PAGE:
Topic 4: Ethical issues raised by educational and business uses of social media

Kietzmann (2011) describes social media as the use of mobile and web-based technologies to create highly interactive platforms via which individuals and communities share, create, discuss, and modify user-generated content.

Social Media is a relatively new medium; Facebook and Myspace being less than ten years old. Individuals and businesses have been quick to embrace all that Social Media has to offer but, in their haste, many have been slow to process the potential ethical issues that come with this new technology.

ethics in social media

Social media differs from traditional media, as the content is user generated. This content, when published, is instantly available to a global audience, which can be a blessing or a curse. Businesses & individuals can instantly reach a huge target audience, which is a marketers dream. However, social media is often interactive in a way that traditional media is not. Thus, users can comment on and edit published material, making it difficult, if not impossible, to control content. Over social media, it seems people can say anything about an individual or business with few repercussions.

According to a survey by the Institute of Ethics (2011), one of the main ethical challenges that companies highlighted, with regards to social media, was integrity risk. When business use social media, employees act on behalf of the company to publish content. Employees can then, through personal social media accounts, comment on this content. If any employees post irresponsible content it can undermine the company’s commitment to ethical practice and expose it to integrity risk, potentially damaging the companies reputation.  A great example of this was in 2010 when an employee managing Nestle Facebook page went on the offensive. See the link below:

http://www.cbsnews.com/news/nestles-facebook-page-how-a-company-can-really-screw-up-social-media/

Social media is an effective medium through which brands can market themselves and engage with customers directly. This poses new ethical challenges. It has become common practice for companies to create profiles on social networking sites to advertise their goods and services but it is here that they need to be careful not to mislead customers. Dave Kerpen (2011) recalls an incident where he received a message from a New York state senator. The senator struck up a conversation encouraging Dave to contribute to his campaign. Dave, a social media guru, somewhat suspiciously replied “Wow, it’s great you’re using social media for your own campaign. ” To which he received the reply, “Thanks allot. We have an event next week too. It would be great if you could support me.” As it turns out, after some probing, it was a volunteer impersonating the senator on his behalf.  This was misleading and potential damaging, coaxing people into giving money under false pretences. To avoid misleading consumers, employees and individuals should declare that they are being represented.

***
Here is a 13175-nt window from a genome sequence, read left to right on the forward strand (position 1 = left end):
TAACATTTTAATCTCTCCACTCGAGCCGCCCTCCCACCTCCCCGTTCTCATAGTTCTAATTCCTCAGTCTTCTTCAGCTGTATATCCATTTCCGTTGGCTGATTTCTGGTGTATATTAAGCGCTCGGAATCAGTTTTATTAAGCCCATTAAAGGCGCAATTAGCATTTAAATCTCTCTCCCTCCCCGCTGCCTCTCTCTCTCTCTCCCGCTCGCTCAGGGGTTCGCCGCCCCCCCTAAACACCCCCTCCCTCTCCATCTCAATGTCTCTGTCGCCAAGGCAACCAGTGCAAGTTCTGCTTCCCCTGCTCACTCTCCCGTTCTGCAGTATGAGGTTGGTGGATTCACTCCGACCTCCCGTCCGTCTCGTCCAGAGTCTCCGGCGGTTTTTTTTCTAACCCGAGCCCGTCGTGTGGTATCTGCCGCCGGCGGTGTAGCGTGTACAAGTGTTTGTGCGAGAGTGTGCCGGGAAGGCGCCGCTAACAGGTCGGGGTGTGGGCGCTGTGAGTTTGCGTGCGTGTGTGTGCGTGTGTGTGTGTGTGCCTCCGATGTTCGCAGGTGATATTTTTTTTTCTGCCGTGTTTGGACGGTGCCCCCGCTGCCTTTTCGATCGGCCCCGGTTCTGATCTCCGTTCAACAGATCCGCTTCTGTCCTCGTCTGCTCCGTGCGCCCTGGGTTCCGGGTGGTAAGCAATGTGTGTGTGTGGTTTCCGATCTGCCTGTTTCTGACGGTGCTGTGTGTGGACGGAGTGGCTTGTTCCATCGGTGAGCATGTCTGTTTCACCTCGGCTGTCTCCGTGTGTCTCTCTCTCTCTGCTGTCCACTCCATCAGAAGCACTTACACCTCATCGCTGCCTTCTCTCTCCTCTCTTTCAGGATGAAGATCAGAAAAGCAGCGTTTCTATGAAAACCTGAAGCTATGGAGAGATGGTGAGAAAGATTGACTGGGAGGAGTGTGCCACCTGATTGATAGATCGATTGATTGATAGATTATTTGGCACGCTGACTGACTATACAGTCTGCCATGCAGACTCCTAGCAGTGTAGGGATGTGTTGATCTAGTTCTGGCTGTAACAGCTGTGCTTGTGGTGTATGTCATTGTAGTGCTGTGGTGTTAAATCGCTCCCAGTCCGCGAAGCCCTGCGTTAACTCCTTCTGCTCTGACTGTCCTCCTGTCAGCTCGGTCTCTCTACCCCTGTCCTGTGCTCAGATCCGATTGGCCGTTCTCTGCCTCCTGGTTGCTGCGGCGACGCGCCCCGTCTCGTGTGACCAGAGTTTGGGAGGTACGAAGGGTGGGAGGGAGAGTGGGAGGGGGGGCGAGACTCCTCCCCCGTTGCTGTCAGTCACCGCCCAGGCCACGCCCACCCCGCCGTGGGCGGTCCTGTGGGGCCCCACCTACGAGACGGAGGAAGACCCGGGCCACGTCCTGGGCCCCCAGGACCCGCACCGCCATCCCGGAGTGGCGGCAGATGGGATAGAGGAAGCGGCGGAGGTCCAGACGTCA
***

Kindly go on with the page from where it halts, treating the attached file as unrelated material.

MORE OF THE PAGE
Reviews and comments on social media sites have come under question recently, with a number of companies being found to purposefully mislead customers. A review by Mashable discusses research by Gartner that suggests that by 2014, 10-15% of social media reviews will be falsified by the companies. Is this ethical? In my opinion no, but it doesn’t seem to be a crime. Personally, I would boycott a company if I became aware of such practices.

http://mashable.com/2012/09/20/fake-online-reviews/

Another ethical issue raised by educational and business use of social media is the screening of applicants. Many feel this is too deep an invasion of privacy.  In a recent article from Scientific America, it is suggested that this practice could drive away-qualified applicants.

http://www.scientificamerican.com/article/facebook-snooping-on-job/

Social media raises a host of ethical issues. In order to fully address these issues, companies need to fully assess the risks and be aware of the challenges presented by social media before using it. Companies must be aware that any unethical practice that comes to light can be published instantly and globally, and the damage done could be irreparable.

References:

Kietzmann, J. H., Hermkens, K., McCarthy, I. P., & Silvestre, B. S. (2011). Social media? Get serious! Understanding the functional building blocks of social media. Business Horizons, 54(3), 241–251. doi:10.1016/j.bushor.2011.01.005